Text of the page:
Skip to content

Know Your Rights, Resist Rent Increases

Gentrification is destroying our local businesses

After 50 years of business, Slovenia Salaison, a well-loved butcher shop in the community, closed on January 29. The shop’s regulars lament its closing as they remember all the other independent and family-owned businesses that used to occupy the Plateau and Mile End neighbourhoods. The owners have said they could no longer afford to keep it open due to pandemic-related losses. 

The shop’s closing follows a pattern of local business being replaced by generic corporate chains as well as student and luxury housing developments in neighbourhoods across Montreal, including Mile End, Chinatown, Saint-Henri, Griffintown, and Parc-Ex. Business closures have been exacerbated by the very sudden municipal lockdowns that have come without giving business owners much warning, and insufficient COVID-19 protection measures in workplaces under the Legault administration. The impact of gentrification-driven price increases have been compounded by decreased revenue and patronage throughout the pandemic. Tenants’ rights are undermined as landlords  hike up rent prices annually, often displacing lower-income residents who have lived in a neighbourhood for generations. 

In an investigation of rental prices across Quebec, the Regroupement des Comités Logements et Associations de Tenants du Québec (RCLALQ) found that average rents had skyrocketed between 2020 and 2021. RCLALQ reports an increase of 2 per cent for a 3½, 11 per cent for a 4½ and 15 per cent for a 5½ in the Montreal metropolitan area. Data from the Canada Mortgage and Housing Corporation shows an overall increase of 4 per cent in 2020. Neighbourhoods undergoing rapid and/or sustained gentrification have seen especially high rent increases, including in Villeray–St-Michel–Parc-Extension, where the average price of a 4½ and 5½ have increased by 17 per cent since 2020 due to student housing development projects. The pattern of rent increases and construction of luxury condos isn’t new: in the 1960s, the same process  displaced local residents in the Milton-Parc area. Tenants across Montreal increasingly face “renoviction,” in which they are handed eviction notices, often with little warning, so that the property can be renovated and re-sold at a higher price. In Mile End especially, strategic corporate rent increases by landlords have caused tenants to move out to be replaced by large businesses who can afford the new prices. S.W.Welch Bookseller, Mile-End’s iconic and beloved bookstore, was subject to a 150 per cent rent increase last March, while a Lululemon has moved in down the street. The bookstore survived closure due to outrage and mobilization by local residents.

On January 19, the Tribunal Administratif du Logement established applicable rent increases for the April 2, 2022 to April 1, 2023 year, an increase ranging from 1.28 per cent for apartments without heating to 3.73 per cent for apartments with oil-powered heating.  RCLALQ believes that landlords surpassing this recommendation is unacceptable, and urges renters to refuse excessive rent increases. In light of the pandemic and shortage of affordable rentals, Front d’action populaire en réaménagement urbain (FRAPRU), a social-housing activist group, predicts that landlords will take advantage of tenants with “abusive increases, expecting tenants to comply for fear of … harassment or even eviction.”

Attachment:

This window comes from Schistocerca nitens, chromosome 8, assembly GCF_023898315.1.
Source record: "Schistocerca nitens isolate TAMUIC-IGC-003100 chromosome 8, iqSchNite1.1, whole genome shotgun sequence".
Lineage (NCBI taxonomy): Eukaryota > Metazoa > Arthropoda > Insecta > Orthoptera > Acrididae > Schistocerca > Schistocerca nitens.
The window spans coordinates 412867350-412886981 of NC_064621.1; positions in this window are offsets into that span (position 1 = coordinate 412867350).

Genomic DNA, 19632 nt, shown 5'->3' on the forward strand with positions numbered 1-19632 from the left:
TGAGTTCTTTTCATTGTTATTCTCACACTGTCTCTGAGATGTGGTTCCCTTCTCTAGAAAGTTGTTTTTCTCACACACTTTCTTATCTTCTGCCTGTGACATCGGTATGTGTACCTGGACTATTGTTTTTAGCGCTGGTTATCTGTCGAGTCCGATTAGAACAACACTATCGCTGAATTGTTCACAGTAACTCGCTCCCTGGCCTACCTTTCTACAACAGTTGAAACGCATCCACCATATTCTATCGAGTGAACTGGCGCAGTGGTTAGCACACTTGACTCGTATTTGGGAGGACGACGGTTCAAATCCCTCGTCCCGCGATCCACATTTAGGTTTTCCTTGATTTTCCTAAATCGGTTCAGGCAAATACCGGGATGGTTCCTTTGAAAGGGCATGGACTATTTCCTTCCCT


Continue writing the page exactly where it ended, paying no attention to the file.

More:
RCLALQ urges the Legault Administration to mandate the rent increase recommendations by the TAL, so that predatory landlords are unable to increase rents above recommendations. Currently, landlords are allowed to surpass the recommendations as long as the rent increase is uncontested by their tenants – a government mandate would protect renters from excessive rent hikes. RCLALQ additionally calls for a public rent register to be introduced, so that new tenants know the previous rent amounts and avoid unreasonable increases. Overwhelmingly, housing activists across Montreal assert the need for social housing. 

As a tenant, understand your rights, refer to the TAL’s rent increase calculator, and contact housing advocacy groups who work to support residents with housing disputes, income security, and implementing social housing. Neighbourhood specific organizations include Project Genesis of Côte-des-Neiges and Comité logement du Plateau Mont-Royal. Email Housing Minister Andrée Laforest to demand universal rent control. As students, it is our responsibility to prevent further gentrification – if you are moving, be sure to research how much rent previous tenants have paid. If you can, transfer your lease rather than allowing your landlord to buy out your lease. While many students’ living conditions are temporary, the consequences of gentrification are not; we must do right by our neighbours and fight for affordable housing.